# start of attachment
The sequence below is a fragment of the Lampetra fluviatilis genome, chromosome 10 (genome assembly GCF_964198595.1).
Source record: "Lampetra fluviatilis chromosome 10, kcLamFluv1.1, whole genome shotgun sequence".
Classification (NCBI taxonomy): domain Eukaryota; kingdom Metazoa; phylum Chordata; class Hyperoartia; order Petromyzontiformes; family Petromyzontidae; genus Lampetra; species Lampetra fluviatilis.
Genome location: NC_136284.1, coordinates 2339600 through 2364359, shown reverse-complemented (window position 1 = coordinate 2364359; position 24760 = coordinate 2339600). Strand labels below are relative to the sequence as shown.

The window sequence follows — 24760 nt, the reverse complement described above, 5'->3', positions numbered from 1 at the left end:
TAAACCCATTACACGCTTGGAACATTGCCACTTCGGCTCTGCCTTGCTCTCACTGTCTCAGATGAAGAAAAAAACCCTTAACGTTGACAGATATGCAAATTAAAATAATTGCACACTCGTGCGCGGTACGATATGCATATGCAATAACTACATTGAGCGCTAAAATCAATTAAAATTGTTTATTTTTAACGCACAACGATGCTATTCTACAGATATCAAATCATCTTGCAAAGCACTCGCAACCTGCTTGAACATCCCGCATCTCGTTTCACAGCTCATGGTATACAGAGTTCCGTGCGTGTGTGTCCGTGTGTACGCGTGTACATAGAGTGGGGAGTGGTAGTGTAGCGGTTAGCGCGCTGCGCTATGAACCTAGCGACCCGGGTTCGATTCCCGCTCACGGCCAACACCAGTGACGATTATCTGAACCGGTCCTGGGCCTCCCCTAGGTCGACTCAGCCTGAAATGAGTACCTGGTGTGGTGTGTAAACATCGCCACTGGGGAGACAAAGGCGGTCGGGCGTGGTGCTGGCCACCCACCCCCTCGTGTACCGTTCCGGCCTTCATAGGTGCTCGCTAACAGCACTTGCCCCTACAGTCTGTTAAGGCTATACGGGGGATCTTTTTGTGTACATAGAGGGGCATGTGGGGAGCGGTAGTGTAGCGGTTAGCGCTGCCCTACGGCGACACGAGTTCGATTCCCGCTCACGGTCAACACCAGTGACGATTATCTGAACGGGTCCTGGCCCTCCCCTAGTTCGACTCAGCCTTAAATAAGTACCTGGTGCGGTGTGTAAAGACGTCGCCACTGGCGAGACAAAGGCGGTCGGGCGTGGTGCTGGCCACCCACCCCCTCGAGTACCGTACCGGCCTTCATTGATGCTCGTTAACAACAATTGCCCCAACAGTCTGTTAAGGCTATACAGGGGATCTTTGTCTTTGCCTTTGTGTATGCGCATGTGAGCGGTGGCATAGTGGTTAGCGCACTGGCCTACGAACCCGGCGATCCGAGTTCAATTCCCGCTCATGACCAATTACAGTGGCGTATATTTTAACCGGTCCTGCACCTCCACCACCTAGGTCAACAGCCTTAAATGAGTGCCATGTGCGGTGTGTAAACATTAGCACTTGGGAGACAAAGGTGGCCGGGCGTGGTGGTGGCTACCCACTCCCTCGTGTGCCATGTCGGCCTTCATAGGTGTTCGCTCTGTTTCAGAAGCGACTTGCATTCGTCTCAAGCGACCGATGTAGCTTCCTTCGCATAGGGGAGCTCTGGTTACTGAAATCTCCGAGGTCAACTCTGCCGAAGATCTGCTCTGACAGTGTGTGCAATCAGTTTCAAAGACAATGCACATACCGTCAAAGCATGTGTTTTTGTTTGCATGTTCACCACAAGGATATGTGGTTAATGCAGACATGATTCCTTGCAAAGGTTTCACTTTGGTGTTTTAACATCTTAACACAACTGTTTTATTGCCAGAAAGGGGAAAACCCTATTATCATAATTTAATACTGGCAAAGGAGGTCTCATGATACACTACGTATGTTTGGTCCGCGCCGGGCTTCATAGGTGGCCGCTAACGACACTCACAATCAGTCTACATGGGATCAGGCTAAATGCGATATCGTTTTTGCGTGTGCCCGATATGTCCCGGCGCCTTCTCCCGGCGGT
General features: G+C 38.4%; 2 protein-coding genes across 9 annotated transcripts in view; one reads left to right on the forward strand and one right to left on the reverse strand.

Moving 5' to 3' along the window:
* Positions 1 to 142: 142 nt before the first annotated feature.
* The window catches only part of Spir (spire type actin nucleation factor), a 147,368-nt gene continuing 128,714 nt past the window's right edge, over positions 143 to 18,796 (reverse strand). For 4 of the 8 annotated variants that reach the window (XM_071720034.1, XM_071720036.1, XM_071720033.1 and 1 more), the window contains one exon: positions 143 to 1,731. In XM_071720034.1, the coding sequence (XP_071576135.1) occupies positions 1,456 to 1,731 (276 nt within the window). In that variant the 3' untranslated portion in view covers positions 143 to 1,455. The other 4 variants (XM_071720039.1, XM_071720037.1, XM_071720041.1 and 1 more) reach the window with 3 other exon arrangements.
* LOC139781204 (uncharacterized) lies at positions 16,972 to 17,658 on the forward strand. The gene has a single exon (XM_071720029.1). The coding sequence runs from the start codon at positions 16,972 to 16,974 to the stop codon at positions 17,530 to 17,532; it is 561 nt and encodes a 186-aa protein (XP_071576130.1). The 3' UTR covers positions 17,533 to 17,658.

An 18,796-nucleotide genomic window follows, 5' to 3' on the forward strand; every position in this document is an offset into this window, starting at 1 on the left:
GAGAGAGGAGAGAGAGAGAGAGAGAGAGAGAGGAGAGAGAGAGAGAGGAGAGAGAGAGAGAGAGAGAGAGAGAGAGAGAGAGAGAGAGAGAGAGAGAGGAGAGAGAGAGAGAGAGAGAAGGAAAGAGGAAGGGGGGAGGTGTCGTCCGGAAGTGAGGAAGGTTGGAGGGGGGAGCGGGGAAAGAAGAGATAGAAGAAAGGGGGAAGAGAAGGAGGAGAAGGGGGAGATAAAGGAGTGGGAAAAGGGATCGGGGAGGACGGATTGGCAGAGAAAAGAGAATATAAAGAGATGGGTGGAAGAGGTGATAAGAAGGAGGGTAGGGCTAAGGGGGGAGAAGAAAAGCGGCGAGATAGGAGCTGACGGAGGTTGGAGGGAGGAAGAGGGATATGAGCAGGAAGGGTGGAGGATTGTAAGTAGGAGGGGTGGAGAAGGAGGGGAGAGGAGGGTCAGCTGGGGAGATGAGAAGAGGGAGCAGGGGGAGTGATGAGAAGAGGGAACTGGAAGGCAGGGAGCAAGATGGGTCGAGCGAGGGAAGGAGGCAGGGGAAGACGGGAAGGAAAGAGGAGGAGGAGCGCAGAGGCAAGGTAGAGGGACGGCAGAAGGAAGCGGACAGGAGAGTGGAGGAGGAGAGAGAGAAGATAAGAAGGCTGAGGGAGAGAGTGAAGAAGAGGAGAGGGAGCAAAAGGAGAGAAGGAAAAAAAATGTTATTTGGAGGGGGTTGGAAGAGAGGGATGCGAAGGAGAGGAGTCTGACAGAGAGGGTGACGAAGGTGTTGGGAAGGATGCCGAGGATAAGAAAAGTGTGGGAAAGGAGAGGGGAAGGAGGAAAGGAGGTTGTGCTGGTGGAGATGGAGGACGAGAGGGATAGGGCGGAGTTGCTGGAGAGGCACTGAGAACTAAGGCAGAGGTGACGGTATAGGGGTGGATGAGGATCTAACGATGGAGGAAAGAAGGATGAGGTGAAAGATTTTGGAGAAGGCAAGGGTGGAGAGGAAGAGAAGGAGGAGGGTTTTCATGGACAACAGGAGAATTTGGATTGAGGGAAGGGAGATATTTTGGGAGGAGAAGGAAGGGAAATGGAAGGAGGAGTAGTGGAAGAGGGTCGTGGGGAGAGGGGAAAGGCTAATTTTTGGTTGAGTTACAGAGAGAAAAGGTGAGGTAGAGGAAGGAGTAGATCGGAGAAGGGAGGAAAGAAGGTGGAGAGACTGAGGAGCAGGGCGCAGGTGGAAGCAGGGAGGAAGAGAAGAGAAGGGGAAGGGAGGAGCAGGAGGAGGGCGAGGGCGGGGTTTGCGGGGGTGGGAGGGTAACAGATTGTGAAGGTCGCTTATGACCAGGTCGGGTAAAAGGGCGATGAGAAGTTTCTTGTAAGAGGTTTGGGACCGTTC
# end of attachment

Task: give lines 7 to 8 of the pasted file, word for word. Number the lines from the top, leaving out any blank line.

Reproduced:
General features: G+C 38.4%; 2 protein-coding genes across 9 annotated transcripts in view; one reads left to right on the forward strand and one right to left on the reverse strand.

Moving 5' to 3' along the window: